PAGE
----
To differentiate between the functional walls of an elastomeric seal and what is aptly characterized as the support walls for same, in FIG. 3 only said support walls are numerically designated. That is, and as should be readily apparent from comparing FIGS. 2 and 3, the seal depicted in FIG. 3, designated 10B, has the same functional walls about its periphery which bound the FIG. 2 rectangular shape thereof, and additionally includes in its internal space an operative arrangement of additional walls which have as their major purpose providing support for the functional walls immediately following extrusion, and until the elastomeric construction material has sufficiently cured so as to obviate any collapse in the functional walls. While any cooperating operative arrangement of support walls would generally achieve the objective of providing the necessary support against collapse of the external functional walls, the most commonly used operative arrangement of the support walls is that illustrated in FIG. 3 and consists of a circumferentially spaced arrangement of plural walls, individually and collectively designated 40, which, as clearly illustrated in FIG. 3, extend radially from a connection with the functional walls to a location or intersection 42 which is approximately at the center of the rectangular cross-sectional shape which characterizes the sealing device hereof.

In accordance with the description thus far provided, it should be apparent that an extruded sealing device, such as device 10, is comprised of two major components. One is an operative arrangement of functional walls, such as those described and illustrated in connection with FIG. 2, which are located about the periphery of and which bound the rectangular cross-sectional shape of the seal. The other component is the operative arrangement of the internal supporting walls 40. Merely providing these two components in combination, however, does not necessarily result in a commercially desirable seal when utilized in a field installation as illustrated in FIG. 1. By way of explanation, seal 10 being used in the manner illustrated in FIG. 1 would only be satisfactory if the internal support walls, such as walls 40, would not offer too much resistance to closing movement of the members 14 and 15. Seals, such as seal 10, are therefore provided with so-called "movement ratings," which is the distance between the minimum and maximum joint openings. A seal having the most favorable movement rating would be one requiring the least amount of pressure to collapse the seal to 85% of its normal width. It is appropriate at this point in the description to note, however, that the reduction of the resistance of the seal to external pressure cannot be achieved simply by reducing the thickness of either the functional walls (FIG. 2) or that of the supporting walls (FIG. 3), since wall thickness reduction can readily lead to collapse of the walls during the curing stage of the elastomeric construction material or other such complications.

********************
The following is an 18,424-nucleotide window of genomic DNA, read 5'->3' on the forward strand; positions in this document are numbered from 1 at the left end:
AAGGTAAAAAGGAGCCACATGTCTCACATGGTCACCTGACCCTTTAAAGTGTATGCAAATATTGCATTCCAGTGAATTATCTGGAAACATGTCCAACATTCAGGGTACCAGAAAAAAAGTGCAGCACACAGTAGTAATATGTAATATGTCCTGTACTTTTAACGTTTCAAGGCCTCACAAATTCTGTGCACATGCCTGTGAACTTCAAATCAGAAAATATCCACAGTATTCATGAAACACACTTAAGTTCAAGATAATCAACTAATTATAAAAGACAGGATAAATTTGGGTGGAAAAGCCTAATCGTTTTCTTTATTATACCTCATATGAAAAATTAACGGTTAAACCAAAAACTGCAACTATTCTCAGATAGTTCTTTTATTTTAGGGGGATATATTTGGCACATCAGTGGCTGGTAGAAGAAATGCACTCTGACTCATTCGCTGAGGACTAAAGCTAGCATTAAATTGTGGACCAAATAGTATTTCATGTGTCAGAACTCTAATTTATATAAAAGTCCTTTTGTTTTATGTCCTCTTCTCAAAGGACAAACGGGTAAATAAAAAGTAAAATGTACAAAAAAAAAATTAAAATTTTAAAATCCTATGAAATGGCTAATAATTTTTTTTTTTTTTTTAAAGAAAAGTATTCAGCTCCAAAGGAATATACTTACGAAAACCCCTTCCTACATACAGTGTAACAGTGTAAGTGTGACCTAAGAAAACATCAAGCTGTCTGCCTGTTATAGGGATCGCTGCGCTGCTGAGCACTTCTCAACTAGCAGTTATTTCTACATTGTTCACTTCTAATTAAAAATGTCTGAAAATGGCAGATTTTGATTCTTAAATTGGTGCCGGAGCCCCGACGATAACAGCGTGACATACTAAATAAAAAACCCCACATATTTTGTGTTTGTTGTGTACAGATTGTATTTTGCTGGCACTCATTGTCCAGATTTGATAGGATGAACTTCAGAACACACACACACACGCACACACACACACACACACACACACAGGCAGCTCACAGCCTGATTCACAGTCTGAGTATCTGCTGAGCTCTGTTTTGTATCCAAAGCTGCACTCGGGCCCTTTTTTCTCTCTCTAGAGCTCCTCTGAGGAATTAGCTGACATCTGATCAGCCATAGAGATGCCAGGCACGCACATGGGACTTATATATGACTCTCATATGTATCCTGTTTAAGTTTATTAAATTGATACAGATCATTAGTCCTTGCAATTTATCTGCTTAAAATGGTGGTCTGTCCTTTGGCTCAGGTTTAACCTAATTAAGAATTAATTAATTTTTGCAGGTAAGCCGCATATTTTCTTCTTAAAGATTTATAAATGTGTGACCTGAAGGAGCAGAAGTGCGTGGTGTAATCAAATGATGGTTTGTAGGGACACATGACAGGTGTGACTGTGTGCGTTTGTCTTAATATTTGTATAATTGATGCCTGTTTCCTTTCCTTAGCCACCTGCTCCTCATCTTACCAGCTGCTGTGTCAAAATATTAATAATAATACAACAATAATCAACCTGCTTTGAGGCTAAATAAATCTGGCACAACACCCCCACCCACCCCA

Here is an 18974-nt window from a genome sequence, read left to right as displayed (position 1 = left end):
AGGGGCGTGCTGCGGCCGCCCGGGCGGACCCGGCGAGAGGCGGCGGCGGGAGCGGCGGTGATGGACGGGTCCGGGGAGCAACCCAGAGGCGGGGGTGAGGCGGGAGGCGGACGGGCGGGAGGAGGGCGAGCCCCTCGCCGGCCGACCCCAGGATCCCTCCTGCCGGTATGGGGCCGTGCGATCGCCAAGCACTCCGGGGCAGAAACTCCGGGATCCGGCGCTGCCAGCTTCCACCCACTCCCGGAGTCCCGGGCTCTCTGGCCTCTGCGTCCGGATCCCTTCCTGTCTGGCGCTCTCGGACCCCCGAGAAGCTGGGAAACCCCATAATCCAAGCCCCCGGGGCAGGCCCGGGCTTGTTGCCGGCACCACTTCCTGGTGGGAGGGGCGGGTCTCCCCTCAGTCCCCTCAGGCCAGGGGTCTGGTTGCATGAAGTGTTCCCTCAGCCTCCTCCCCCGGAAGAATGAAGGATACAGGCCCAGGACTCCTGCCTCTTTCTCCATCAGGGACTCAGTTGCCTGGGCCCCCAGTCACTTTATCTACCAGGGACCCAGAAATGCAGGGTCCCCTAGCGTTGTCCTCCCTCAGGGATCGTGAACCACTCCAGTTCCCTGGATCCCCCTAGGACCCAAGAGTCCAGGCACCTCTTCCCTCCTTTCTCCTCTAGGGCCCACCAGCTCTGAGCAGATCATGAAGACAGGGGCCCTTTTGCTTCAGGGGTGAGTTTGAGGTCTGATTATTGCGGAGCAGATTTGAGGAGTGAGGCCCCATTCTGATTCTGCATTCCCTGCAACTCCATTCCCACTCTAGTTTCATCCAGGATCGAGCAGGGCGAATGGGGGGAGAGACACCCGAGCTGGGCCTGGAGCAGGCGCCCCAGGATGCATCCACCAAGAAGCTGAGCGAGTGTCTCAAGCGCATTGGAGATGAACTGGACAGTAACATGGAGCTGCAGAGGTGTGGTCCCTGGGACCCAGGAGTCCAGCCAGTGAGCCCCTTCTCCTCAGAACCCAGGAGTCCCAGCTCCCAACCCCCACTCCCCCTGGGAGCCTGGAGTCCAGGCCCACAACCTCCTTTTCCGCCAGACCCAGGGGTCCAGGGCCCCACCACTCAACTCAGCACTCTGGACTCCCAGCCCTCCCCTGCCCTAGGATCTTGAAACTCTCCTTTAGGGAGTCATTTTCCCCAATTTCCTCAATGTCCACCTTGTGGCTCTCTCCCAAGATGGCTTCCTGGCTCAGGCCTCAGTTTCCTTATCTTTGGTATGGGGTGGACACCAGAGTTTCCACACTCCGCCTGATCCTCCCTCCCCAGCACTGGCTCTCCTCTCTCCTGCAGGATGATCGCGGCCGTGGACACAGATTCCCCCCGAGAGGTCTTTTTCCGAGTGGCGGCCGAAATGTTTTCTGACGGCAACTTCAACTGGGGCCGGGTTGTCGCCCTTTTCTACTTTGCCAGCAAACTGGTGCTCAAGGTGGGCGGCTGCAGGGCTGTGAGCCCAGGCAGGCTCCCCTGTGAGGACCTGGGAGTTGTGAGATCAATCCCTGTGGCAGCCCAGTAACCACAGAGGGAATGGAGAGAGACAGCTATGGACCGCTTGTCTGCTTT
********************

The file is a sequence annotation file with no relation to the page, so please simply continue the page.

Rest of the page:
With the above understanding of the problem, reference should now be made to FIGS. 4, 5A and 5B which illustrate in greater detail the structural details of an improved sealing device 10 according to the present invention, as well as illustrating the noteworthy manner in which this device responds to external compressive forces.

It will be understood that embodiment 10 is comprised of the operative arrangement of functional walls, as already described and illustrated in connection with FIG. 2 and also of the support walls, also as already described and illustrated in connection with FIG. 3. Thus, for brevity's sake, it is merely noted in passing that these functional walls include upper wall 20 with its indentation 36, lower wall 22 with its indentation 38, opposite side walls 24 and 26, and corner-shape retaining walls 28, 30, 32 and 34. Cooperating therewith are the plural support walls, individually and collectively designated 40. What has been added to the foregoing, and what will be understood to constitute the thrust of the within inventive contribution, is an elongated hexagonal-shaped arrangement of walls, generally designated 44, which is disposed at the central location 43 and which is connected, as at the locations individually and collectively designated 46, to the centrally disposed ends of the support walls 40, thus enabling these walls to achieve their support function. Constituted in the manner illustrated and just described in connection with FIG. 4, seal 10 is thus readily extruded since the elongated hexagon shape 44 and support walls 40 effectively prevent any possibility of collapse in the functional walls 20, 22, 24, 26, 28, 30, 32 and 34. On the other hand, and most important, by eliminating the support walls 40 terminating in a common intersection at the central location 43, there has been avoided in a noteworthy manner a significant amount of the resistance in the seal 10 against its collapsing in size in response to externally applied compressive forces. This can be readily understood from progressive examination of FIGS. 5A and 5B which respectively illustrate seal 10 in a slightly compressed and in an almost completely compressed condition. This ability in the seal 10 to yield with optimum resistance to external compressive forces is due to the flattening out of the hexagon shape 44. More particularly, this consists of separating movement 48 in the opposite corners 50 and 52 of said hexagon shape 44 and the seating of these corners in the seats 25 provided in facing relation to each of the corners 50, 52 in the walls 24, 26 as best shown in FIG. 5B.